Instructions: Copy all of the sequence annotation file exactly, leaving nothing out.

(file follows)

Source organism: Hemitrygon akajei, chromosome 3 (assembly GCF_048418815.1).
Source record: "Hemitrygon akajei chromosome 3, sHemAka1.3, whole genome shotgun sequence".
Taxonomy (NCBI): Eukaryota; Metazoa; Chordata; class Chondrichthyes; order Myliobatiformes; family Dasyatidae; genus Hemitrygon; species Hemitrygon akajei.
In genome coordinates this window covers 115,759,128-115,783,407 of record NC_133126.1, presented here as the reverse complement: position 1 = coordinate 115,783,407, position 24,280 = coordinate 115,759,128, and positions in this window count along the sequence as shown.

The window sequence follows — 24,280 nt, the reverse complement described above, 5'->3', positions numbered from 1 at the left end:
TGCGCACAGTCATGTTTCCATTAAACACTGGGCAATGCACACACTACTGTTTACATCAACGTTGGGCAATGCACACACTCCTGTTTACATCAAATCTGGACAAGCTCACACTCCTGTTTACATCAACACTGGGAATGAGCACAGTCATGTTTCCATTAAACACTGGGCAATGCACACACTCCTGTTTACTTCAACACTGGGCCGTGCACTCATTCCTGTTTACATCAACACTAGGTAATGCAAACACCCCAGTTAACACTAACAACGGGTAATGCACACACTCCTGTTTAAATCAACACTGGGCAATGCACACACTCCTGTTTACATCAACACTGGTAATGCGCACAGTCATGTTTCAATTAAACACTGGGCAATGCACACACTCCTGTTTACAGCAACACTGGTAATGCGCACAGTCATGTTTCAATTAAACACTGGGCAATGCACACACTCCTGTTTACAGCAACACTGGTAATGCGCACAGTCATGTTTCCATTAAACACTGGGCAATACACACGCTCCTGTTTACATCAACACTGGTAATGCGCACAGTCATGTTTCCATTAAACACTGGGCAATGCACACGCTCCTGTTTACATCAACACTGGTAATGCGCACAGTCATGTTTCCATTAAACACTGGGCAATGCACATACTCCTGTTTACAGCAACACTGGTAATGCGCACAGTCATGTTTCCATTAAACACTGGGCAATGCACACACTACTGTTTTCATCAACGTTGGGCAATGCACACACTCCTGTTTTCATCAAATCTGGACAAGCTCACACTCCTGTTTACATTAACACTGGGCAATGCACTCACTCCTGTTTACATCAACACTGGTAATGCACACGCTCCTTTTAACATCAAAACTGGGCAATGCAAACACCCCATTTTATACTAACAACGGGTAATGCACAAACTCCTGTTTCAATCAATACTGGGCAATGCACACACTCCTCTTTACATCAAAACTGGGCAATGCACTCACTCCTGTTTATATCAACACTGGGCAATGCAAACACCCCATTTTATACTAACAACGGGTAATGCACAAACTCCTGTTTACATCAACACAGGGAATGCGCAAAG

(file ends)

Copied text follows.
Source organism: Hemitrygon akajei, chromosome 3 (assembly GCF_048418815.1).
Source record: "Hemitrygon akajei chromosome 3, sHemAka1.3, whole genome shotgun sequence".
Taxonomy (NCBI): Eukaryota; Metazoa; Chordata; class Chondrichthyes; order Myliobatiformes; family Dasyatidae; genus Hemitrygon; species Hemitrygon akajei.
In genome coordinates this window covers 115,759,128-115,783,407 of record NC_133126.1, presented here as the reverse complement: position 1 = coordinate 115,783,407, position 24,280 = coordinate 115,759,128, and positions in this window count along the sequence as shown.

The window sequence follows — 24,280 nt, the reverse complement described above, 5'->3', positions numbered from 1 at the left end:
TGCGCACAGTCATGTTTCCATTAAACACTGGGCAATGCACACACTACTGTTTACATCAACGTTGGGCAATGCACACACTCCTGTTTACATCAAATCTGGACAAGCTCACACTCCTGTTTACATCAACACTGGGAATGAGCACAGTCATGTTTCCATTAAACACTGGGCAATGCACACACTCCTGTTTACTTCAACACTGGGCCGTGCACTCATTCCTGTTTACATCAACACTAGGTAATGCAAACACCCCAGTTAACACTAACAACGGGTAATGCACACACTCCTGTTTAAATCAACACTGGGCAATGCACACACTCCTGTTTACATCAACACTGGTAATGCGCACAGTCATGTTTCAATTAAACACTGGGCAATGCACACACTCCTGTTTACAGCAACACTGGTAATGCGCACAGTCATGTTTCAATTAAACACTGGGCAATGCACACACTCCTGTTTACAGCAACACTGGTAATGCGCACAGTCATGTTTCCATTAAACACTGGGCAATACACACGCTCCTGTTTACATCAACACTGGTAATGCGCACAGTCATGTTTCCATTAAACACTGGGCAATGCACACGCTCCTGTTTACATCAACACTGGTAATGCGCACAGTCATGTTTCCATTAAACACTGGGCAATGCACATACTCCTGTTTACAGCAACACTGGTAATGCGCACAGTCATGTTTCCATTAAACACTGGGCAATGCACACACTACTGTTTTCATCAACGTTGGGCAATGCACACACTCCTGTTTTCATCAAATCTGGACAAGCTCACACTCCTGTTTACATTAACACTGGGCAATGCACTCACTCCTGTTTACATCAACACTGGTAATGCACACGCTCCTTTTAACATCAAAACTGGGCAATGCAAACACCCCATTTTATACTAACAACGGGTAATGCACAAACTCCTGTTTCAATCAATACTGGGCAATGCACACACTCCTCTTTACATCAAAACTGGGCAATGCACTCACTCCTGTTTATATCAACACTGGGCAATGCAAACACCCCATTTTATACTAACAACGGGTAATGCACAAACTCCTGTTTACATCAACACAGGGAATGCGCAAAG